He was hired to safeguard government offices, but instead, police say he spent his time rifling through employees’ desks for money.
Stephen Pittman was in provincial court in St. John’s Wednesday to face 14 charges of theft under $5,000 and one count of mischief by damaging property, all of which were laid a few months ago.
Since the 30-year-old hasn’t got a lawyer yet, duty counsel Jane Fitzpatrick and Crown prosecutor Mike Murray agreed to set the case over until Sept. 15 to allow him time to get one.
Pittman had been hired as an overnight security guard by Source Security to work the night shift at the Newfoundland and Labrador Centre for Health Information on O’Leary Avenue, The Telegram has learned.
The centre implemented and handles the province’s electronic health records.
While Pittman was on duty, between May 1 and May 23 of this year, police say he damaged doors and broke open several desk drawers and filing cabinets in the building in search of money.
He pocketed close to $2,000.
The money included a collection for an employee lottery fund, along with employees’ personal cash.
Sources say that when staff noticed money had gone missing, surveillance cameras were installed inside the building. The cameras reportedly caught him in the act.
Pittman was arrested in June following an RNC investigation and released from custody.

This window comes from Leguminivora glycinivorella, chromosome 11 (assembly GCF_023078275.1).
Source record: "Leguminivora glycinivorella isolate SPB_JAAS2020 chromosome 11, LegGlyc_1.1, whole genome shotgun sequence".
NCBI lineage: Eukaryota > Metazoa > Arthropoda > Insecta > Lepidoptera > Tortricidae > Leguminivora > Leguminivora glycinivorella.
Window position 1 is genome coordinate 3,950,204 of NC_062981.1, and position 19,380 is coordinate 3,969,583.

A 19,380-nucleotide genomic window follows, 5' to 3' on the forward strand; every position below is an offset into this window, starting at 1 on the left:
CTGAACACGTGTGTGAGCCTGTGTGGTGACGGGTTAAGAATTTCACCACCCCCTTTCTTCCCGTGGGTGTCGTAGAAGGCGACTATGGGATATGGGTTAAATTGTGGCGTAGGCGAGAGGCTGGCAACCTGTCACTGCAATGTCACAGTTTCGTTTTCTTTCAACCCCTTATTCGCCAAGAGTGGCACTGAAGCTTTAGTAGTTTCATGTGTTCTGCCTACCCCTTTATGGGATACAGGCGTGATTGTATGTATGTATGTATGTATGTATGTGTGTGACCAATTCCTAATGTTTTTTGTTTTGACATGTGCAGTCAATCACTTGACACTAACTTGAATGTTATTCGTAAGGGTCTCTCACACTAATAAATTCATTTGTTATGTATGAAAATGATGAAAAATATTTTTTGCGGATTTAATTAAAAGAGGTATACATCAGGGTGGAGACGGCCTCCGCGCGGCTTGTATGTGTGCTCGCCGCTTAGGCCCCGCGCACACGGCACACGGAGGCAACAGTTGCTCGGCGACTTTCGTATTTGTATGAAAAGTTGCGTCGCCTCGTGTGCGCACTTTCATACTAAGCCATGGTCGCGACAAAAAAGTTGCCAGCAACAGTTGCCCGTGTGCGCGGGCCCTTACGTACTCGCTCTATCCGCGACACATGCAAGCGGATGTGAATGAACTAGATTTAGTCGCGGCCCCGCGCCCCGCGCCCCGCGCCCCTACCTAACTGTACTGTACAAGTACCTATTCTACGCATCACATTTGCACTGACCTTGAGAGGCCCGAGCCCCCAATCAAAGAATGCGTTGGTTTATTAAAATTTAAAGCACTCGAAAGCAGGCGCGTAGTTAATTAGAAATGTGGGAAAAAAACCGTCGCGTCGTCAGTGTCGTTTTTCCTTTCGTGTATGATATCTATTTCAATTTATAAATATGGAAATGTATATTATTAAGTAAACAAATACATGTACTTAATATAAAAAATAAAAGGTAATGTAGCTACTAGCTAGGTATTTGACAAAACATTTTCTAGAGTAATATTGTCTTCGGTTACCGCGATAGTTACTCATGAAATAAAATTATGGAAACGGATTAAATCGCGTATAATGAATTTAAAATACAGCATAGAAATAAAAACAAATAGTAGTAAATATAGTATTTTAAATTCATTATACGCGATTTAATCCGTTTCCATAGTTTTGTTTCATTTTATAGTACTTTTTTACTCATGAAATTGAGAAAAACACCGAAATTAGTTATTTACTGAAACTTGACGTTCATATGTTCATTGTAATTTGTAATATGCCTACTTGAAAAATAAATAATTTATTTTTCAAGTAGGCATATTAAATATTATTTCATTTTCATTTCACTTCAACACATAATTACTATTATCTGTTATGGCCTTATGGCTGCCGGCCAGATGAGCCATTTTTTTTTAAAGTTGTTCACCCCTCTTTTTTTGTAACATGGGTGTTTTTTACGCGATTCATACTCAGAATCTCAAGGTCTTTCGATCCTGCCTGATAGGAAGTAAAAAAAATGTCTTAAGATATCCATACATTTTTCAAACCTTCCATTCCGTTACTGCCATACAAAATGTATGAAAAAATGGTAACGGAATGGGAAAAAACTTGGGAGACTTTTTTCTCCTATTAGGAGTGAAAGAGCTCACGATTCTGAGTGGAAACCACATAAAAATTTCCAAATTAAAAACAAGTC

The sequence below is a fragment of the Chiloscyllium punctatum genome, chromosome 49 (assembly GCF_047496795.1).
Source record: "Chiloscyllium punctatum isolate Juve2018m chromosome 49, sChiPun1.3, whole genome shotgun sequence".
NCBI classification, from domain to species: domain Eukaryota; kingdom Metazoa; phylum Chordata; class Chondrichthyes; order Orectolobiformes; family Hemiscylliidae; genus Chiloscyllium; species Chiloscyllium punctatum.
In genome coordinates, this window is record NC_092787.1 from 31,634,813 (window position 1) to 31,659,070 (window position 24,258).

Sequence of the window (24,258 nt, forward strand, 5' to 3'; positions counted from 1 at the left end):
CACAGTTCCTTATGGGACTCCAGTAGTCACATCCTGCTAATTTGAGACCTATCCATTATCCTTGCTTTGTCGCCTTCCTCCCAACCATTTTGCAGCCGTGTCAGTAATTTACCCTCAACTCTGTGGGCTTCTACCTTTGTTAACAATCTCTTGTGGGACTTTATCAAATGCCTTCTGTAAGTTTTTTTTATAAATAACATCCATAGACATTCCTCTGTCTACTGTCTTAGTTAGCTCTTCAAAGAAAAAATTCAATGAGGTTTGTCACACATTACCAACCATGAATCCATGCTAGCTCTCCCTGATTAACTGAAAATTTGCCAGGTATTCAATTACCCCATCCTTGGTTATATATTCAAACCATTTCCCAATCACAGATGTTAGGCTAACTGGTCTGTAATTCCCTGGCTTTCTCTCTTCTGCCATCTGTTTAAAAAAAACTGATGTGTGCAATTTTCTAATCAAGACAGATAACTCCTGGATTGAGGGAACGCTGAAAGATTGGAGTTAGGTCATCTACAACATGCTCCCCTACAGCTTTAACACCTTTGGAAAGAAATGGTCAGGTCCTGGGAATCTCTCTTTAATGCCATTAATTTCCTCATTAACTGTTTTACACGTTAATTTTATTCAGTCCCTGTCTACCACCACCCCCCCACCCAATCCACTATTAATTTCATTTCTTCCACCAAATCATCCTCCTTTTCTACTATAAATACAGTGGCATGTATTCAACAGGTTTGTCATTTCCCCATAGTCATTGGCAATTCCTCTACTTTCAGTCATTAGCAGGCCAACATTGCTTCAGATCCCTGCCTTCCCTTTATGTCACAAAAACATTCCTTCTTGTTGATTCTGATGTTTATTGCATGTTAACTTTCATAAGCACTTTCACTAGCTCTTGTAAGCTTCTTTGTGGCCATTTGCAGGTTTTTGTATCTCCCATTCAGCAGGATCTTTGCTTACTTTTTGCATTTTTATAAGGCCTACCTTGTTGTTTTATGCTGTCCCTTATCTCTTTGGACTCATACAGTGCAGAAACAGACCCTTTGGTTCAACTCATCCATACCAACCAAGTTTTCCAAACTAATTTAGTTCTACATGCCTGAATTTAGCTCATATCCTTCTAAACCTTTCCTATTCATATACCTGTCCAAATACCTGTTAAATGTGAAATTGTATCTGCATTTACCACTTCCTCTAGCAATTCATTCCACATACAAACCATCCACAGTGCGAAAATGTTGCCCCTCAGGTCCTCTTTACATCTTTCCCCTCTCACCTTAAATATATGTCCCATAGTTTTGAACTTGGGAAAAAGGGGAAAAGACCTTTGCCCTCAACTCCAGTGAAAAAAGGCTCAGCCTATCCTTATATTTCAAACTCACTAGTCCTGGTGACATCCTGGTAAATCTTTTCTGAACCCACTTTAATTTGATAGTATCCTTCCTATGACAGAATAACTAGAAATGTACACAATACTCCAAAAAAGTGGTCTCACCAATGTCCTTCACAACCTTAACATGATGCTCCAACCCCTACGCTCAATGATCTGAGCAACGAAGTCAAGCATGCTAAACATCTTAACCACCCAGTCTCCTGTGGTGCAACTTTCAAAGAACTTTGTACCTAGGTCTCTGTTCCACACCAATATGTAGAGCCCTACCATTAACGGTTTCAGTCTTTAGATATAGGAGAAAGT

However, The Telegram has also learned that Pittman has a history of committing similar offences.
Between 2002 and 2006, he was convicted of two counts each of theft under $5,000 and breaching probation, mischief by damaging property, fraud under $5,000 and possessing stolen property.
A spokesman for the provincial Department of Transportation and Works’ security division had told The Telegram that the man charged was an employee of an outside contractor.
When contacted by The Telegram Wednesday, Source Security’s Atlantic region director of operations Ian Hamilton said the company is conducting its own investigation into the incident, but noted it’s having trouble getting details of the case, since the RNC won’t share information.
“It’s part of the frustration,” he said. “I respect (Pittman’s) privacy, but it’s limiting us from doing a proper investigation ourselves.”
Hamilton said another part of the problem is that the criteria for being a security guard in Newfoundland and Labrador is much lower than in other provinces.
Hamilton said in other provinces, in order to get a security guard licence, part of the process of getting a licence involves an enhanced criminal background check from the provincial department of justice. Potential guards must even submit fingerprint samples.
In this province, he said, all that’s required is a criminal background check by the employer. He said getting proper access to that information may not be as easy and it may not be as thorough.
“In other provinces, there’s a more defined policy,” he said.
“I know in Nova Scotia, they’re turned down if they have outstanding parking tickets.”
Hamilton said the manager at the St. John’s office who was responsible for hiring Pittman and conducting his background check is no longer with the company.
He said Pittman had only been employed with Source Security a few weeks. He said he was hired “out of a sense of urgency” when another employee left the company on short notice.
As a result of the incident, Hamilton said, the company is no longer in charge of security at the building.
“We were there for six years with no problems,” he said. “It’s very unfortunate.”